Behemoth - Sventevith (Storming Near the Baltic) Review
by Mark Hensch
Behemoth is (alongside Vader of course) amongst Poland's best metallic exports and an album like 1995's full-length debut in Sventevith (Storming Near the Baltic) shows why. In fact, I'd argue that Behemoth might be one of the most criminally unrecognized bands in both the black and death metal universes to date; few have captured the bands mix of symphonic flourishes, abrasive blasphemy, wicked death metal, brilliant shredding, and Slavonic folk touches. Still a potent, bloody, and erratic affair after all these years, Sventevith is exactly the unbound fury of the storm it claims to be. Wild, furious, and unrestrained, there is a chaotic undertone here that is primal and natural; such vibrantly inhuman fire was severely lacking in the Western European BM scene, and in my mind the almost absurd levels of passion apparent on Sventevith give it an unbeatable atmosphere bands still struggle in vain to capture once again nowadays. Sadly, it isn't to be...this is an once-in-a-lifetime sιance of sound and a must have for metalheads in general everywhere.
The esoteric "Chant of the Eastern Lands" is enough to convince new listeners of this fact. A blistering symphonic BM attack (far outstripping early Dimmu Borgir for example) zips by as demonic choirs howl and a woven-tapestry of Eastern folk notes pluck themselves grimly in the gale-force winds. The moody "Touch of Nya" is a brief interlude humming a chord progression of Slavic melody; it isn't long before the classic "From the Pagan Wastelands" explodes from one's speakers with its mix of epic folk strumming and blasting, frost-bitten BM assaults. "Wastelands" is a veritable holocaust of sound, its slamming freakouts and fiery leads being both mystical and violent at the same time. The atmospheric "Hidden in Fog" is one of my top-ten all time favorite BM songs. Everything about it is essential; the hazy, choking riffs, their graceful transitions into delicate, fingerpicked melodies, and of course the fantastic keyboard work. This is plain and simple a must-hear. "Ancient" is an unusual interlude of Baroque-influenced piano keys and not much else---strange, but nothing that makes or breaks the disc. At least it is memorable, right? "Entering the Faustian Soul" melds Slavic stomp to dynamic, mind-spinning DM. For an added bonus, Nergal's blackened shrieks and filthy howls stand in stark contrast to his work now, and the man's deranged laughter is a highlight of the entire album. "Forgotten Cult of Aldaron" is a blasting monster firing out shards of sharp, biting, and blackened ice. Through the chilled guitar tones and grim synth notes there emerges a sense of epic grandeur, the likes of which is soon destroyed entirely by a ripping tornado of dirty blackened thrash. The end result is another killer track, and one well worth checking out. "Wolves Guard My Coffin," meanwhile, is an eviscerating piece of dark, morbid metal, the kind of nocturnal lightning that burns simply due to the immense cold it emanates. Speaking of frozen, "Hell Dwells in Ice" supplies even more chills with a very gothic piano introduction that reveals a somber, dirge-like elegy that Behemoth has never again explored. Fans not familiar with Behemoth's earlier work will thus want to check this out just for the surprise of hearing something so soft and delicate, and the powerful swells of chilling keys will definitely shock many. The keen of crows starts off another classic in "Transylvanian Forest," the likes of which buffets one's ears with sickening riffs and demented howls. The low-fi, hurricane-force bile is both acidic and open-ended, the perfect mix of dirty BM and more organic folk. It closes the disc perfectly and leaves naught but a smoldering crater where the speakers had been.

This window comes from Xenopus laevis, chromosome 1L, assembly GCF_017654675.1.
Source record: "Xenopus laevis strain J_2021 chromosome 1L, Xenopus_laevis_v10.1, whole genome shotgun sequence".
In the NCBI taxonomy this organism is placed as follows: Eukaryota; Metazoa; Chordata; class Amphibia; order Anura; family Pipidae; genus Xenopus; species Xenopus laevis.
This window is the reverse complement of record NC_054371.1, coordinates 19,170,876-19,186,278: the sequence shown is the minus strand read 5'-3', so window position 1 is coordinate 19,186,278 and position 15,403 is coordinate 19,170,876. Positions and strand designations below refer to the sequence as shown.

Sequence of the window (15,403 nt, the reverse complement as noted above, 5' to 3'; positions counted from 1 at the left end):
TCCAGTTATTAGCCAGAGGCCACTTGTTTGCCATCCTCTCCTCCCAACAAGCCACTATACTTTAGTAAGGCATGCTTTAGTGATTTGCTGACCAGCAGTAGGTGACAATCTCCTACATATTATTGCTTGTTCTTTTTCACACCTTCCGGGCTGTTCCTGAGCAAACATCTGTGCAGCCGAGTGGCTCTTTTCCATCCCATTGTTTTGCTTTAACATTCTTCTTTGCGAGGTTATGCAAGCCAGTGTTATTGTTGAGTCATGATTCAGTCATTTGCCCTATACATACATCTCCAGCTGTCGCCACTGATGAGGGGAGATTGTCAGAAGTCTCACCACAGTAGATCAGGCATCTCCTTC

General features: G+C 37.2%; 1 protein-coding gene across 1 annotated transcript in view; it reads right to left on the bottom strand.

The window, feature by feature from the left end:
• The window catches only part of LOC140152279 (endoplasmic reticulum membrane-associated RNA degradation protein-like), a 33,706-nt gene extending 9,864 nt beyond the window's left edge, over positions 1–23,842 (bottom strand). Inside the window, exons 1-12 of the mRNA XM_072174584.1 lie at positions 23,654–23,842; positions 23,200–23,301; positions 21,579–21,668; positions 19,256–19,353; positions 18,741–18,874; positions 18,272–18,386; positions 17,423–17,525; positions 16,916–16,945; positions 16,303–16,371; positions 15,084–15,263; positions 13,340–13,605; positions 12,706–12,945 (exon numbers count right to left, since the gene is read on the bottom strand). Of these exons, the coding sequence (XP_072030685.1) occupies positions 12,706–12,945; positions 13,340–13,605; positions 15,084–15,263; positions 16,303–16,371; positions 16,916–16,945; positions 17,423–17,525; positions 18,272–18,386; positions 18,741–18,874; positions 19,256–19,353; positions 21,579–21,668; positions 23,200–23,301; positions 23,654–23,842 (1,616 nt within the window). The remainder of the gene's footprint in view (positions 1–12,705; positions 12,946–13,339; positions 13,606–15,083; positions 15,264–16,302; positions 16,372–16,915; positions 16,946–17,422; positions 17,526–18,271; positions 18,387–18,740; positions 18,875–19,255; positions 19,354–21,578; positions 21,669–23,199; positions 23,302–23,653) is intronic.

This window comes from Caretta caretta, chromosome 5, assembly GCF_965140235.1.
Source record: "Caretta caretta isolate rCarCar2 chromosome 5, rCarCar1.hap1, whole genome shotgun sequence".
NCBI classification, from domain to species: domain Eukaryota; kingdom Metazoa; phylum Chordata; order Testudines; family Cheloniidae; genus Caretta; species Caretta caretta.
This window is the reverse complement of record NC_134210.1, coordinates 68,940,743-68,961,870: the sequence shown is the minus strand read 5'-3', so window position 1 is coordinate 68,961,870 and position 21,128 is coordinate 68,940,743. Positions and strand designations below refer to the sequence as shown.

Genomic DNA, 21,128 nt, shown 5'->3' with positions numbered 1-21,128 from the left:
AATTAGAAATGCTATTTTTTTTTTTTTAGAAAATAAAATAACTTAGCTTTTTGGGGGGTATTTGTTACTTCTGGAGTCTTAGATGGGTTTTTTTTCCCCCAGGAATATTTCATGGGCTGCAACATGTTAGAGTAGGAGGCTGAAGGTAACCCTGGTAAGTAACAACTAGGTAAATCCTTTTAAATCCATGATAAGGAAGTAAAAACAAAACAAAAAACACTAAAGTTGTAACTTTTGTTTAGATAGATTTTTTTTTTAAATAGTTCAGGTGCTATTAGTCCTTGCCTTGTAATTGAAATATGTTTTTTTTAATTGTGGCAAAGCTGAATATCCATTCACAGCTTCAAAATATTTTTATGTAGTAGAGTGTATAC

Storming near the Baltic captures a younger, fiercer Behemoth. While the band's current work is every bit as vital, it is more the kind of authoritarian beatdown laid out by kings of the kingdom rather than what is captured here. At the end of the day, Sventevith freezes Behemoth as a pack of young, starving wolves, ready to rip and tear into everything holding their dominance back. It shows, and this classic disc, now reissued, shows an absolutely animalistic hunger the band has rarely captured since.
Behemoth's Sventevith (Storming Near the Baltic)
1. Chant of the Eastern Lands
2. The Touch of Nya
3. From the Pagan Wastelands
4. Hidden in Fog
6. Entering the Faustian Soul
7. Forgotten Cult of Aldaron
8. Wolves Guard My Coffin
9. Hell Dwells in Ice
10. Transylvanian Forest
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Behemoth - Sventevith (Storming Near the Baltic)
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